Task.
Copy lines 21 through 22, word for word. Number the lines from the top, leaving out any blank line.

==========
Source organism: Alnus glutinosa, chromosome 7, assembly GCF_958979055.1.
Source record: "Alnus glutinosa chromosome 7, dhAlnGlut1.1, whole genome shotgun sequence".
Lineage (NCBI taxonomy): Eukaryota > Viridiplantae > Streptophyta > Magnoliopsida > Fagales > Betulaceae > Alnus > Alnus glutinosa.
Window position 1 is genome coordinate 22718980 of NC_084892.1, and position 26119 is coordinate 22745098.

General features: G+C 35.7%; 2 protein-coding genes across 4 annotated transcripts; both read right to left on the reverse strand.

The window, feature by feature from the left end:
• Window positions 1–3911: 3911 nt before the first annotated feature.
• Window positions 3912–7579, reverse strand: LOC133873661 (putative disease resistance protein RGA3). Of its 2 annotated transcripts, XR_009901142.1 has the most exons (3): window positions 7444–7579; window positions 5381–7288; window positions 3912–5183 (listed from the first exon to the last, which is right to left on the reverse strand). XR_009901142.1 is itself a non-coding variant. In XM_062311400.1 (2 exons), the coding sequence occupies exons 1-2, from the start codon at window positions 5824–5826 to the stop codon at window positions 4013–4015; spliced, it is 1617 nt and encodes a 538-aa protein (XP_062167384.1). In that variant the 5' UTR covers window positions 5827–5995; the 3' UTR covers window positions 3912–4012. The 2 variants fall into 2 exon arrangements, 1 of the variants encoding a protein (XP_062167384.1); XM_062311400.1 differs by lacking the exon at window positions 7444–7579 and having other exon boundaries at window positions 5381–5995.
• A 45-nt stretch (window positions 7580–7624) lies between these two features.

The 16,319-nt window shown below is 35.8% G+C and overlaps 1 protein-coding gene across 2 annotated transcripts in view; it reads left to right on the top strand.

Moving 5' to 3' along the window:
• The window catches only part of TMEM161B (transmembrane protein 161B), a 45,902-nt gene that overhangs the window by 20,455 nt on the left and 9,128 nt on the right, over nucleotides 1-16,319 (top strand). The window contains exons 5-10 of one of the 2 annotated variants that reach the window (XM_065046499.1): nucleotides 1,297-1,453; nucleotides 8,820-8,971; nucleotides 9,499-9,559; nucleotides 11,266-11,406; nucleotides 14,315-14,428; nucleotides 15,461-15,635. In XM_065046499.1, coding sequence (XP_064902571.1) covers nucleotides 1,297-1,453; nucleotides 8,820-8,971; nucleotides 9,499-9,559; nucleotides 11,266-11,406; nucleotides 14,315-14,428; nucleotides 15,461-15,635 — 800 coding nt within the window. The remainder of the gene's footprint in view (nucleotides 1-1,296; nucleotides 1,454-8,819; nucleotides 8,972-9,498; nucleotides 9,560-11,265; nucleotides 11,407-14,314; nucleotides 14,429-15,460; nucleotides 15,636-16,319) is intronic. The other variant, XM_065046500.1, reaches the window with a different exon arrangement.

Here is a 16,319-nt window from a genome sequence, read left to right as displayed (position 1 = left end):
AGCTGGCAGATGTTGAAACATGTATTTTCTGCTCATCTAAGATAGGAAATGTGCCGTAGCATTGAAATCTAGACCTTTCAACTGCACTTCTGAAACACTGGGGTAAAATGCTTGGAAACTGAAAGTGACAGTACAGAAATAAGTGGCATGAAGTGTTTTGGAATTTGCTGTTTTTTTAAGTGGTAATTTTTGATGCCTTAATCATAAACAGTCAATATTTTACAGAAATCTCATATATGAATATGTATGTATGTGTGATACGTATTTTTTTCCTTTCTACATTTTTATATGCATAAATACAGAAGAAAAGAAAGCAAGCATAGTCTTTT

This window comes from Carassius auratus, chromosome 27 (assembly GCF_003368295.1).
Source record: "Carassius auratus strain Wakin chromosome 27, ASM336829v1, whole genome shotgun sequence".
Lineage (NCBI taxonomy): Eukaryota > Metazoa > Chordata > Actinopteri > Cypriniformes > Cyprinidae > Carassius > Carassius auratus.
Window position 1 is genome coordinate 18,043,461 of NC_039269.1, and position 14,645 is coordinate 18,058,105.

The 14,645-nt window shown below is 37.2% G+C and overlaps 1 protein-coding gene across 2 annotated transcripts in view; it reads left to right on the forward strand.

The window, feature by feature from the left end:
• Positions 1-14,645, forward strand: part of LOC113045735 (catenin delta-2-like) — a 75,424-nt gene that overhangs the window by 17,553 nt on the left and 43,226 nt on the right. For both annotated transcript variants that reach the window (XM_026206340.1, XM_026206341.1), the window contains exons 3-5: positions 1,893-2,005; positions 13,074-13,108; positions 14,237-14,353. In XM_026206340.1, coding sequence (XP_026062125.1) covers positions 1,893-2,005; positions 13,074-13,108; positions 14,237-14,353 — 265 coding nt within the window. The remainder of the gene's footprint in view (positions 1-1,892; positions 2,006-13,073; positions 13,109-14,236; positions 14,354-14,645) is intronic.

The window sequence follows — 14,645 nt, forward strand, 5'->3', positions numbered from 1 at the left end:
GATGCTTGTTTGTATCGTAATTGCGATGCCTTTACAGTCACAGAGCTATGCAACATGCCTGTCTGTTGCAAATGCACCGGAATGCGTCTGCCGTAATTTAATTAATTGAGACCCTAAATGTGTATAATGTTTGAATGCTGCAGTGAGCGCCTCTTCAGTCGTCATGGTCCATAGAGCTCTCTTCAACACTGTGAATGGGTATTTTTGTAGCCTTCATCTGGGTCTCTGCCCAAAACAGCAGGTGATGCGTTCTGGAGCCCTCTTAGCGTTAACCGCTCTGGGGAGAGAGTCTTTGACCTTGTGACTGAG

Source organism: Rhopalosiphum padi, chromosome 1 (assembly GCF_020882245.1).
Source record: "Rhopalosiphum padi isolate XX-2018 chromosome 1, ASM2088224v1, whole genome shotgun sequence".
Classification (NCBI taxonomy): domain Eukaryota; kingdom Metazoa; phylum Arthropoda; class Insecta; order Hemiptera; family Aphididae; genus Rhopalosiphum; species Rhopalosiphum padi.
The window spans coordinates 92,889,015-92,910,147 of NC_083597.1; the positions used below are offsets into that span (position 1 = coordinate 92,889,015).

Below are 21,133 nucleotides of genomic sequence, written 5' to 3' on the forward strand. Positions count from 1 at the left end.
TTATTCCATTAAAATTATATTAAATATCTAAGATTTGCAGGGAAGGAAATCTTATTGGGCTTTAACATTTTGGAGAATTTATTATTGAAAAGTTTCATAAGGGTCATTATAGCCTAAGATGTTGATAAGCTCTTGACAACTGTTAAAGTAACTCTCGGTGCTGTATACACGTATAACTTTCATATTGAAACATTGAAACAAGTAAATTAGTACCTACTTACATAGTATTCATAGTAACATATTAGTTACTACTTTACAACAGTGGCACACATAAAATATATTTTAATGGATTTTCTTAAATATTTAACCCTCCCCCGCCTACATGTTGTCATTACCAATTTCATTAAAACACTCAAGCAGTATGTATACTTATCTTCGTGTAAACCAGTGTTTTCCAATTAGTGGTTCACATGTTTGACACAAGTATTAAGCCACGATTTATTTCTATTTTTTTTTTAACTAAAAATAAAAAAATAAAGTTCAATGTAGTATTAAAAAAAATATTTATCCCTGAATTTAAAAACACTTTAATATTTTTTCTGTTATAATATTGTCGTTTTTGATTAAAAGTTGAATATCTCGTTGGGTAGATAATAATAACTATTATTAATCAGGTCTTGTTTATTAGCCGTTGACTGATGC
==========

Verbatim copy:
• Positions 1-14,645, forward strand: part of LOC113045735 (catenin delta-2-like) — a 75,424-nt gene that overhangs the window by 17,553 nt on the left and 43,226 nt on the right. For both annotated transcript variants that reach the window (XM_026206340.1, XM_026206341.1), the window contains exons 3-5: positions 1,893-2,005; positions 13,074-13,108; positions 14,237-14,353. In XM_026206340.1, coding sequence (XP_026062125.1) covers positions 1,893-2,005; positions 13,074-13,108; positions 14,237-14,353 — 265 coding nt within the window. The remainder of the gene's footprint in view (positions 1-1,892; positions 2,006-13,073; positions 13,109-14,236; positions 14,354-14,645) is intronic.

The window sequence follows — 14,645 nt, forward strand, 5'->3', positions numbered from 1 at the left end: